For 2019, California employers should be aware of these new and updated laws.
- SB 1300 The Sexual Harassment Omnibus Bill
As of January 1, 2019, employers cannot require employees to: release a FEHA claim “in exchange for a raise or bonus, or as a condition of employment or continued employment;” sign documentation prohibiting disclosure of information about unlawful acts in the workplace.
- SB 1343 Expanded Sexual Harassment Training
By January 1, 2020, employers with 5 or more employees must: provide 2 hours of sexual harassment training to all supervisors within six months of assuming position and once every two years thereafter; provide 1 hour to all nonsupervisory employees.
- SB 826 Boards of Directors Gender Composition
Public companies with principal executive offices in California must have: at least one woman on the board by the end of 2019; at least two women by the end of 2021 if board has five directors or fewer; and at least three women by the end of 2021 if board has six directors or more. Companies will face fines of $100,000 for a first violation.
- SB 820 Sexual Assault or Harassment, Disclosure of Perpetrators
By January 1, 2019, employers must remove any provisions in a settlement agreement brought in a civil or administrative forum that prevent the disclosure of factual information regarding claims of sexual assault, sexual harassment, and harassment, discrimination, or retaliation based on sex.
- AB 1619 Sexual Assault Statute of Limitations
Increases the statute of limitations for filing a civil action for damages for sexual assault to 10 years after the alleged assault or 3 years after the plaintiff discovered injury as a result of the assault, whichever comes first.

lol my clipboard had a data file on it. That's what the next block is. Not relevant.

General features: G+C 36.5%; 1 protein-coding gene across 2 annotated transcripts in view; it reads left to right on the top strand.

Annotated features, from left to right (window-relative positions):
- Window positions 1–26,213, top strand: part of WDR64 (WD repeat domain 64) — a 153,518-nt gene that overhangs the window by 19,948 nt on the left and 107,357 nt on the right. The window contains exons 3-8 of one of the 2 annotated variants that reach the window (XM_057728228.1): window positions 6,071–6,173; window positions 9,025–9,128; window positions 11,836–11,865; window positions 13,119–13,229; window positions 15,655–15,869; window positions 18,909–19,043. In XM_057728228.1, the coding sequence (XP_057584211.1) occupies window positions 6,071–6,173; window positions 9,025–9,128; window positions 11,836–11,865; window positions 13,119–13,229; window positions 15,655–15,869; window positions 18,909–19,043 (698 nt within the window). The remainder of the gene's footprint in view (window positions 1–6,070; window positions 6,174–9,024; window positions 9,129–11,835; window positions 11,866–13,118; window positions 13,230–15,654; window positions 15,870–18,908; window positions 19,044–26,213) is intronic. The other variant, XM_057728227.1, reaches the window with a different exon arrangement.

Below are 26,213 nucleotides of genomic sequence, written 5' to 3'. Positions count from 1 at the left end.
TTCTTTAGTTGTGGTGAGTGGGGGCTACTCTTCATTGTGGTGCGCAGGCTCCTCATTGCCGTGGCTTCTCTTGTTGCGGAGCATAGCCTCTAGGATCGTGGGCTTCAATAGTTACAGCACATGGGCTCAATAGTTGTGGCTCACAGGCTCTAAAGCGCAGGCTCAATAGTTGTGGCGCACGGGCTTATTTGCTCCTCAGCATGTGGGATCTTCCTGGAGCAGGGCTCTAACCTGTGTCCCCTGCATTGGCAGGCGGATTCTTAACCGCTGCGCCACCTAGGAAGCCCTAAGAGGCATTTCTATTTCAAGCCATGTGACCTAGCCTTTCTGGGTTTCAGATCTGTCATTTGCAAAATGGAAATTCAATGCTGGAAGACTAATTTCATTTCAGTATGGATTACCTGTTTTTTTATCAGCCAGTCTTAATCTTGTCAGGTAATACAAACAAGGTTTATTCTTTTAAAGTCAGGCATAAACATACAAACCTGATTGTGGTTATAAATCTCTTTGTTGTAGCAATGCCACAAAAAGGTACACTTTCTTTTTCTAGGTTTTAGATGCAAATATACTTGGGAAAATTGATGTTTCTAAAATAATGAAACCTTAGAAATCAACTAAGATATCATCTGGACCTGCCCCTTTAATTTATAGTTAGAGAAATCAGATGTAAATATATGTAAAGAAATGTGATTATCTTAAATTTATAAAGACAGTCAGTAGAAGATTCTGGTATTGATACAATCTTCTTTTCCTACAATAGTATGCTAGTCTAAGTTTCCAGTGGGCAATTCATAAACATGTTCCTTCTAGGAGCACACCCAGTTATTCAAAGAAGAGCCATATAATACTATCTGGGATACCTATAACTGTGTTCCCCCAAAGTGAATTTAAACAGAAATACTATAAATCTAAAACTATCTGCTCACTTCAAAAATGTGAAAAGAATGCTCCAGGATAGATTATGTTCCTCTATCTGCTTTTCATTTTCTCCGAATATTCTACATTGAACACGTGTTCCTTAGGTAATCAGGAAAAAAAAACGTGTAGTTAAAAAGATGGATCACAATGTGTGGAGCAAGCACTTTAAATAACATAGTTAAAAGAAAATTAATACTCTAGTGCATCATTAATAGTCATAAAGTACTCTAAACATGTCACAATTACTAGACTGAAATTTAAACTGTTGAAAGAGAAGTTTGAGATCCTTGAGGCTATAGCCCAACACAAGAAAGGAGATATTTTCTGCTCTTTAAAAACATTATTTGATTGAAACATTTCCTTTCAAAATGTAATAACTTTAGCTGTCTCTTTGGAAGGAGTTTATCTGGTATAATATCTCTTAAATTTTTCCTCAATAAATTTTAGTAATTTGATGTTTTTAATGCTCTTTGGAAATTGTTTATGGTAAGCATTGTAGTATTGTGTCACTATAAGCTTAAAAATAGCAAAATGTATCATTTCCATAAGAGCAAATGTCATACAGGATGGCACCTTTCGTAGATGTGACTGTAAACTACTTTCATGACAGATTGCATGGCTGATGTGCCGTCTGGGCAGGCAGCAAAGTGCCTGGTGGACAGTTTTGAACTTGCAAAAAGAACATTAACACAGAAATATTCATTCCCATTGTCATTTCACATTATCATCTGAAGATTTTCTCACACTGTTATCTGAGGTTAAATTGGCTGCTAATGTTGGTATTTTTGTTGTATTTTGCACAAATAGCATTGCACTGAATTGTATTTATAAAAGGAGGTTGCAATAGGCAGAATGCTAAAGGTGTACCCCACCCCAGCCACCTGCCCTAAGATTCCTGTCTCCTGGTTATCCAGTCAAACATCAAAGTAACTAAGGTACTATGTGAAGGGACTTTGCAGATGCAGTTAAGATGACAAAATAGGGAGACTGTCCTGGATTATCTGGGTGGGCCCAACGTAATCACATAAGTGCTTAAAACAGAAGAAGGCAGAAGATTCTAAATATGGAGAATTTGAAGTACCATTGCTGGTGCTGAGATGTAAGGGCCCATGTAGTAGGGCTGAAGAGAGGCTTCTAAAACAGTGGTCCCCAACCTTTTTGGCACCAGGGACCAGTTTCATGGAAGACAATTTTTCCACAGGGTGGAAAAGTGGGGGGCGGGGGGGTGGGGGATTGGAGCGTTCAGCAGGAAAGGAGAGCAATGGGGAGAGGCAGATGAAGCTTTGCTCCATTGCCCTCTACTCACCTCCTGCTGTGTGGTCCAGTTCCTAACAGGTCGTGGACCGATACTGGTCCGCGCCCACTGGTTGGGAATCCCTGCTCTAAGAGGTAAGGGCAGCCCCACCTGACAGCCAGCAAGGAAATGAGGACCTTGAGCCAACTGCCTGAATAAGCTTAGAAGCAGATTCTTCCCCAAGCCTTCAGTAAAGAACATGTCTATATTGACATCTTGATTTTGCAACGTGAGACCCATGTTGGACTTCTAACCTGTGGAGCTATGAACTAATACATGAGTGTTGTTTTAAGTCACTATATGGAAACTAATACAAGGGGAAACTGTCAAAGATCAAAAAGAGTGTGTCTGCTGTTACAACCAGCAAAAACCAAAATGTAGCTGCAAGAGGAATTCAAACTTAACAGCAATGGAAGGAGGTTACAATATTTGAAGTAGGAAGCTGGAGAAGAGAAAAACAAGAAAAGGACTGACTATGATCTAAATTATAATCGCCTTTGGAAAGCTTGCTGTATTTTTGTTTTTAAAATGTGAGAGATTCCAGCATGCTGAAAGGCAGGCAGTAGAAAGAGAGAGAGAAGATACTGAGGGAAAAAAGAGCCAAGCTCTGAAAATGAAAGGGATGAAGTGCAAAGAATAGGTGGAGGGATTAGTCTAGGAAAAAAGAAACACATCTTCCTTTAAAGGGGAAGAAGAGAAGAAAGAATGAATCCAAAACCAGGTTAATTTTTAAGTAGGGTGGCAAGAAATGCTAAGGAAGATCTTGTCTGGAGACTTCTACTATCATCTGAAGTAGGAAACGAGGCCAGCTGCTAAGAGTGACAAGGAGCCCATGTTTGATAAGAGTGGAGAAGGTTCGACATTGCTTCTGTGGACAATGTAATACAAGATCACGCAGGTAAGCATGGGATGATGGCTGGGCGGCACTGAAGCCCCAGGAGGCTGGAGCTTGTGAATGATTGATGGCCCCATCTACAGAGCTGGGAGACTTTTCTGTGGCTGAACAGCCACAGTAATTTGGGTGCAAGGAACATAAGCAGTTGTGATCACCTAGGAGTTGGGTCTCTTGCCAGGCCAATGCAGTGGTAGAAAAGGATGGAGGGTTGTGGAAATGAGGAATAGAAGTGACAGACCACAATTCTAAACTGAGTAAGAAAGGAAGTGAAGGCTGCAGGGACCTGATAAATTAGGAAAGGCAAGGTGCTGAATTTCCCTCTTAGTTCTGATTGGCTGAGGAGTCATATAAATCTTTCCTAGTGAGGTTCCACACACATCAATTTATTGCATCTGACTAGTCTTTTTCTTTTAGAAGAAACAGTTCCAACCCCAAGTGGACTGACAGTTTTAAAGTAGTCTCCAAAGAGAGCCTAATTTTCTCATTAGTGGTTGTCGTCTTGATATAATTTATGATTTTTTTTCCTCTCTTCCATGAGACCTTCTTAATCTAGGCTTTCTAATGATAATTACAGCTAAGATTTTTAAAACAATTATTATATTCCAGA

- AB 1976 Lactation Accommodation
By January 1, 2019, employers must make reasonable efforts to provide a room or location that is not a “bathroom” for lactation; or provide temporary lactation location if certain conditions are met based on a narrow undue hardship exemption.
- AB 3109 Right to Testify
Voids any settlement provision preventing a person from testifying about criminal conduct or sexual harassment in a judicial, administrative, or legislative proceeding.
- AB 2770 Defamation and Investigations
Protects employers against claims of defamation by an alleged harasser when conducting internal investigations of harassment complaints.
- AB 2282 Clean-up Language on Salary History Law Ambiguities
Clarifies salary history law that went into effect in January 2018 that: salary prohibition only applies to new employees; employers can inquire into an applicant’s “salary expectations”; defines “pay scale” as a salary or hourly wage range; and “reasonable request” for salary information occurs only after an applicant has completed an initial interview.
- SB 1252 Copy of Payroll Records
Clarifies existing law to state that if an employee requests a copy of their records, the employer must provide the copies (as opposed to requiring employees to copy the records themselves).